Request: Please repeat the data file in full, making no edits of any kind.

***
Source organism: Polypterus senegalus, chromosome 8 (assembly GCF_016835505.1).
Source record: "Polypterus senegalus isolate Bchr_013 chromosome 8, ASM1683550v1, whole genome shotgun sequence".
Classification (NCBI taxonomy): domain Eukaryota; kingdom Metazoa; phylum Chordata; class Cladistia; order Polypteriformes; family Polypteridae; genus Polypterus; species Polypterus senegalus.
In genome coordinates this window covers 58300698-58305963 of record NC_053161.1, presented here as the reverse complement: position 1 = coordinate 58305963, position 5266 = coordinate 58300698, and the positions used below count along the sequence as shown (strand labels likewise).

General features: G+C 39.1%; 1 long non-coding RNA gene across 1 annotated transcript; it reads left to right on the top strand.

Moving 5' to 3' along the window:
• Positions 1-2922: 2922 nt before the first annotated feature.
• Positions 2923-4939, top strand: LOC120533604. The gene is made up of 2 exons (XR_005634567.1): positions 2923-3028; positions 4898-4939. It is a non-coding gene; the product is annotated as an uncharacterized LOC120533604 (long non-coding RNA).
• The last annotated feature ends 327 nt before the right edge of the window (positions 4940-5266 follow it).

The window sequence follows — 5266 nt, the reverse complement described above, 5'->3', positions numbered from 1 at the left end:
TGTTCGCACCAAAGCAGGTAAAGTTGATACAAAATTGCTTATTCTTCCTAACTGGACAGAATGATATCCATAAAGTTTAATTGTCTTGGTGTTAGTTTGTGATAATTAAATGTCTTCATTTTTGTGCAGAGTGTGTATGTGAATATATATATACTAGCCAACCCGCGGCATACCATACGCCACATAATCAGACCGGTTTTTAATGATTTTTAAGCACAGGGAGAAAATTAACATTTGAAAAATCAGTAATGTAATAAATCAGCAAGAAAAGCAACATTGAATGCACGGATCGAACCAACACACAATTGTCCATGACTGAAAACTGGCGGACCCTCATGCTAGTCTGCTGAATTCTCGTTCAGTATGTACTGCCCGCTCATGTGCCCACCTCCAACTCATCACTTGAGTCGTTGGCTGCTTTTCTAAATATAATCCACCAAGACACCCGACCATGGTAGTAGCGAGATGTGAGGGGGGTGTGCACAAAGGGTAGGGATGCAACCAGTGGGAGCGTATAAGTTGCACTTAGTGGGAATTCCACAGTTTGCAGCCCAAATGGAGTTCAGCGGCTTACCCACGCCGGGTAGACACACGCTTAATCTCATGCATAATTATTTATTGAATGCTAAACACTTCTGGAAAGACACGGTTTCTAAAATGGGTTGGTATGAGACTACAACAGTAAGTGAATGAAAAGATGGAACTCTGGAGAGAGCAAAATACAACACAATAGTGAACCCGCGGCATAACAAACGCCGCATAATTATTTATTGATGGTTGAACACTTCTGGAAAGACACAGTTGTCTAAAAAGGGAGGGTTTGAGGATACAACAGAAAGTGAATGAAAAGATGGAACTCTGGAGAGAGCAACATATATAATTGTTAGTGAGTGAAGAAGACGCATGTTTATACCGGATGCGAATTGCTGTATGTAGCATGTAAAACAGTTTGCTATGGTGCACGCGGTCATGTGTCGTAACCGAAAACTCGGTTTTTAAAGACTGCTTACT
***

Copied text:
Source organism: Polypterus senegalus, chromosome 8 (assembly GCF_016835505.1).
Source record: "Polypterus senegalus isolate Bchr_013 chromosome 8, ASM1683550v1, whole genome shotgun sequence".
Classification (NCBI taxonomy): domain Eukaryota; kingdom Metazoa; phylum Chordata; class Cladistia; order Polypteriformes; family Polypteridae; genus Polypterus; species Polypterus senegalus.
In genome coordinates this window covers 58300698-58305963 of record NC_053161.1, presented here as the reverse complement: position 1 = coordinate 58305963, position 5266 = coordinate 58300698, and the positions used below count along the sequence as shown (strand labels likewise).

General features: G+C 39.1%; 1 long non-coding RNA gene across 1 annotated transcript; it reads left to right on the top strand.

Moving 5' to 3' along the window:
• Positions 1-2922: 2922 nt before the first annotated feature.
• Positions 2923-4939, top strand: LOC120533604. The gene is made up of 2 exons (XR_005634567.1): positions 2923-3028; positions 4898-4939. It is a non-coding gene; the product is annotated as an uncharacterized LOC120533604 (long non-coding RNA).
• The last annotated feature ends 327 nt before the right edge of the window (positions 4940-5266 follow it).

The window sequence follows — 5266 nt, the reverse complement described above, 5'->3', positions numbered from 1 at the left end:
TGTTCGCACCAAAGCAGGTAAAGTTGATACAAAATTGCTTATTCTTCCTAACTGGACAGAATGATATCCATAAAGTTTAATTGTCTTGGTGTTAGTTTGTGATAATTAAATGTCTTCATTTTTGTGCAGAGTGTGTATGTGAATATATATATACTAGCCAACCCGCGGCATACCATACGCCACATAATCAGACCGGTTTTTAATGATTTTTAAGCACAGGGAGAAAATTAACATTTGAAAAATCAGTAATGTAATAAATCAGCAAGAAAAGCAACATTGAATGCACGGATCGAACCAACACACAATTGTCCATGACTGAAAACTGGCGGACCCTCATGCTAGTCTGCTGAATTCTCGTTCAGTATGTACTGCCCGCTCATGTGCCCACCTCCAACTCATCACTTGAGTCGTTGGCTGCTTTTCTAAATATAATCCACCAAGACACCCGACCATGGTAGTAGCGAGATGTGAGGGGGGTGTGCACAAAGGGTAGGGATGCAACCAGTGGGAGCGTATAAGTTGCACTTAGTGGGAATTCCACAGTTTGCAGCCCAAATGGAGTTCAGCGGCTTACCCACGCCGGGTAGACACACGCTTAATCTCATGCATAATTATTTATTGAATGCTAAACACTTCTGGAAAGACACGGTTTCTAAAATGGGTTGGTATGAGACTACAACAGTAAGTGAATGAAAAGATGGAACTCTGGAGAGAGCAAAATACAACACAATAGTGAACCCGCGGCATAACAAACGCCGCATAATTATTTATTGATGGTTGAACACTTCTGGAAAGACACAGTTGTCTAAAAAGGGAGGGTTTGAGGATACAACAGAAAGTGAATGAAAAGATGGAACTCTGGAGAGAGCAACATATATAATTGTTAGTGAGTGAAGAAGACGCATGTTTATACCGGATGCGAATTGCTGTATGTAGCATGTAAAACAGTTTGCTATGGTGCACGCGGTCATGTGTCGTAACCGAAAACTCGGTTTTTAAAGACTGCTTACT